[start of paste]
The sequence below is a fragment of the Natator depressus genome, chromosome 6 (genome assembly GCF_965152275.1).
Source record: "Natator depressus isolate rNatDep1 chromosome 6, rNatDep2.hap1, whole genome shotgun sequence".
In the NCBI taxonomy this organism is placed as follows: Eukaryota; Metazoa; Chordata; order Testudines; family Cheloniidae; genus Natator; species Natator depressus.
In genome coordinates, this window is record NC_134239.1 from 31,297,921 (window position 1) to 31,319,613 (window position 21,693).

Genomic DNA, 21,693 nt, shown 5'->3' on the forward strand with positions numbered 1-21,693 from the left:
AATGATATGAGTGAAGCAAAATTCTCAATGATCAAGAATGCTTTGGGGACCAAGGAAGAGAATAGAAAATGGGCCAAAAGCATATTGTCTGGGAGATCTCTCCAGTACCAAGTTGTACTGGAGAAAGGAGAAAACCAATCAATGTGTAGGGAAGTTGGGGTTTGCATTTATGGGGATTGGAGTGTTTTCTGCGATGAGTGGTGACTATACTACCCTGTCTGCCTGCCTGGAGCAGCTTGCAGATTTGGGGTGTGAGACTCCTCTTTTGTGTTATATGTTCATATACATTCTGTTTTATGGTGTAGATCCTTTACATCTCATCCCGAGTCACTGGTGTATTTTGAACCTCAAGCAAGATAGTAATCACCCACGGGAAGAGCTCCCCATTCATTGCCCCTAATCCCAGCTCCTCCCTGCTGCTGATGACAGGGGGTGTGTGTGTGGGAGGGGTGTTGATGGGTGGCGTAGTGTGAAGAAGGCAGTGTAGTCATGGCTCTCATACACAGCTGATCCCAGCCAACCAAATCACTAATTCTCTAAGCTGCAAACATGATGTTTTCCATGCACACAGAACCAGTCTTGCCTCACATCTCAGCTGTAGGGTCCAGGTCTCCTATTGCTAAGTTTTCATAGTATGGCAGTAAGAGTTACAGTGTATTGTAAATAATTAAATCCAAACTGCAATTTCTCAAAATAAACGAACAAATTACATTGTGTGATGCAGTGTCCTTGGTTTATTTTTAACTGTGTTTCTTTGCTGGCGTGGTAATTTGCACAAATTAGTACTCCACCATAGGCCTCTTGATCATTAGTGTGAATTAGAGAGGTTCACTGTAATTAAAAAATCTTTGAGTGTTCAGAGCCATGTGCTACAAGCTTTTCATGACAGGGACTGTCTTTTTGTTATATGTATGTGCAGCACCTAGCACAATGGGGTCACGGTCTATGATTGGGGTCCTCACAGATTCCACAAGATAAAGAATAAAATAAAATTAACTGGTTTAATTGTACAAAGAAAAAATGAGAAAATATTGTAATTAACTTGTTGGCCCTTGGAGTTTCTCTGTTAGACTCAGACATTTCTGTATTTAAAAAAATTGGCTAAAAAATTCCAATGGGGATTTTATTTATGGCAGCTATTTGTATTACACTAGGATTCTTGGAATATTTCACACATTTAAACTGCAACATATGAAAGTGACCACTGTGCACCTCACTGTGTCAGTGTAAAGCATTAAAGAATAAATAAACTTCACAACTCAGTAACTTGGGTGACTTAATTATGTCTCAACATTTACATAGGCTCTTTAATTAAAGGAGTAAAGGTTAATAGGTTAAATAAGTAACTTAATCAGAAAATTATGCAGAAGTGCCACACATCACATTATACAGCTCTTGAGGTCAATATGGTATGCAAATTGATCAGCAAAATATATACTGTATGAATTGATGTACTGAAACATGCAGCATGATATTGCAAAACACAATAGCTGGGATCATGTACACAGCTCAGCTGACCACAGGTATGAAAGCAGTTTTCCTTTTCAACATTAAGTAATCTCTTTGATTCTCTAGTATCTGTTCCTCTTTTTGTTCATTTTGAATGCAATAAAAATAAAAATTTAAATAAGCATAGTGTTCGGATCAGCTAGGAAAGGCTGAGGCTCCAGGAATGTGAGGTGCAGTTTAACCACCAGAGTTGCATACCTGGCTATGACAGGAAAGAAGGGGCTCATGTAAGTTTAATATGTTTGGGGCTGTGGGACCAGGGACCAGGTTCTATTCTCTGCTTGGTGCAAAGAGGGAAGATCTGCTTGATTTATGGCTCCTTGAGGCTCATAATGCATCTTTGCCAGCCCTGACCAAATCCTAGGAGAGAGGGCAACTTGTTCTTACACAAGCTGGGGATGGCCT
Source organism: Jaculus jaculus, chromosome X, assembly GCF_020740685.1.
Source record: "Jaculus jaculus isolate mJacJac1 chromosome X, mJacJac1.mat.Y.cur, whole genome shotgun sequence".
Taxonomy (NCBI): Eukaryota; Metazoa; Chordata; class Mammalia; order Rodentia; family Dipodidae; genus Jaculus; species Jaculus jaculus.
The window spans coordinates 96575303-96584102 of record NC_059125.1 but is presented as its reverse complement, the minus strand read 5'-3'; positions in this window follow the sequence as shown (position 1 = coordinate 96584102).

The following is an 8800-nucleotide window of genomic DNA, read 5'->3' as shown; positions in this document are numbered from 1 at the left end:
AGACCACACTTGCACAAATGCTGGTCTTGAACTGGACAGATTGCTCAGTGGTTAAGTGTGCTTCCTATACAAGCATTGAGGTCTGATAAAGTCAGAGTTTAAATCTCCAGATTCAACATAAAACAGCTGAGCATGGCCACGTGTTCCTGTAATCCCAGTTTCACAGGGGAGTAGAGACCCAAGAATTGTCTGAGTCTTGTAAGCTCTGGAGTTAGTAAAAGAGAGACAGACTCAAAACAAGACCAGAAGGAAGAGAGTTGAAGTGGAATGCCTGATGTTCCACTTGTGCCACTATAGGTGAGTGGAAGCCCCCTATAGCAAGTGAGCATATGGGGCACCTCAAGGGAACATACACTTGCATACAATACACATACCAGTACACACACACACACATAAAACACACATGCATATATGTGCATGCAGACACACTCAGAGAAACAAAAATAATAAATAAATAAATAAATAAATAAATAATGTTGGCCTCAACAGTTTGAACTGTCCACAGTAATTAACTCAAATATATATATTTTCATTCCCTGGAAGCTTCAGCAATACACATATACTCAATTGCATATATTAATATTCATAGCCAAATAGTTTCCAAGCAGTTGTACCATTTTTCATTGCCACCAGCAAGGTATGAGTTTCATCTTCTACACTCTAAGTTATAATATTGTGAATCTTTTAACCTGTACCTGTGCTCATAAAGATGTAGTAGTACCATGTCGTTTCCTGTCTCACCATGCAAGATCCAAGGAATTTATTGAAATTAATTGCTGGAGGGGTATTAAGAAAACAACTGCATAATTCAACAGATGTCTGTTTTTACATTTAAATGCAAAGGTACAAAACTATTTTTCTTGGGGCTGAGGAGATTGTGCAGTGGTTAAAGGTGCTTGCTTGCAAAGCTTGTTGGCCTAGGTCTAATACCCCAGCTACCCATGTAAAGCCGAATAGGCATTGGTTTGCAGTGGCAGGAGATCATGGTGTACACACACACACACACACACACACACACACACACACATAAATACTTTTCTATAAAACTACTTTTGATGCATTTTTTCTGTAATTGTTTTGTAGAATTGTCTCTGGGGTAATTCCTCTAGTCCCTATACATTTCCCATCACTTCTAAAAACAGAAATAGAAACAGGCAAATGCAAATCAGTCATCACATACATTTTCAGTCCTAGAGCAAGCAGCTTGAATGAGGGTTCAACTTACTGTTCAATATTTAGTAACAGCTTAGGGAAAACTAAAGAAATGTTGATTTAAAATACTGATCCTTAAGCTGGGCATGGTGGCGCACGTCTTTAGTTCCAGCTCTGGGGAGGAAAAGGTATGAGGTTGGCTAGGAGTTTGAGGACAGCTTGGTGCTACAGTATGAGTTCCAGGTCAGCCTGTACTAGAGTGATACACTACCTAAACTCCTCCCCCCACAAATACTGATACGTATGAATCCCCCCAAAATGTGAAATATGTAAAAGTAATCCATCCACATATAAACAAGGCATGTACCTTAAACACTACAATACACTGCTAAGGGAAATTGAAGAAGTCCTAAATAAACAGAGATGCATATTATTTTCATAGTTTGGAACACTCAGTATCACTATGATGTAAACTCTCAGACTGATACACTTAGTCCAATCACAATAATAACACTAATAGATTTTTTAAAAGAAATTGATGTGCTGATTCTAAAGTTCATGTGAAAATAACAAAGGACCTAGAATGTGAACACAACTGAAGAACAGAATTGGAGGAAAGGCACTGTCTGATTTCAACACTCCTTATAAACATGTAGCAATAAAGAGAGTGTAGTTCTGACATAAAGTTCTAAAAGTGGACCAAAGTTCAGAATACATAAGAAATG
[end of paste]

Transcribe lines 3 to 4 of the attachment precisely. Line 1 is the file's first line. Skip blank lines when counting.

In the NCBI taxonomy this organism is placed as follows: Eukaryota; Metazoa; Chordata; order Testudines; family Cheloniidae; genus Natator; species Natator depressus.
In genome coordinates, this window is record NC_134239.1 from 31,297,921 (window position 1) to 31,319,613 (window position 21,693).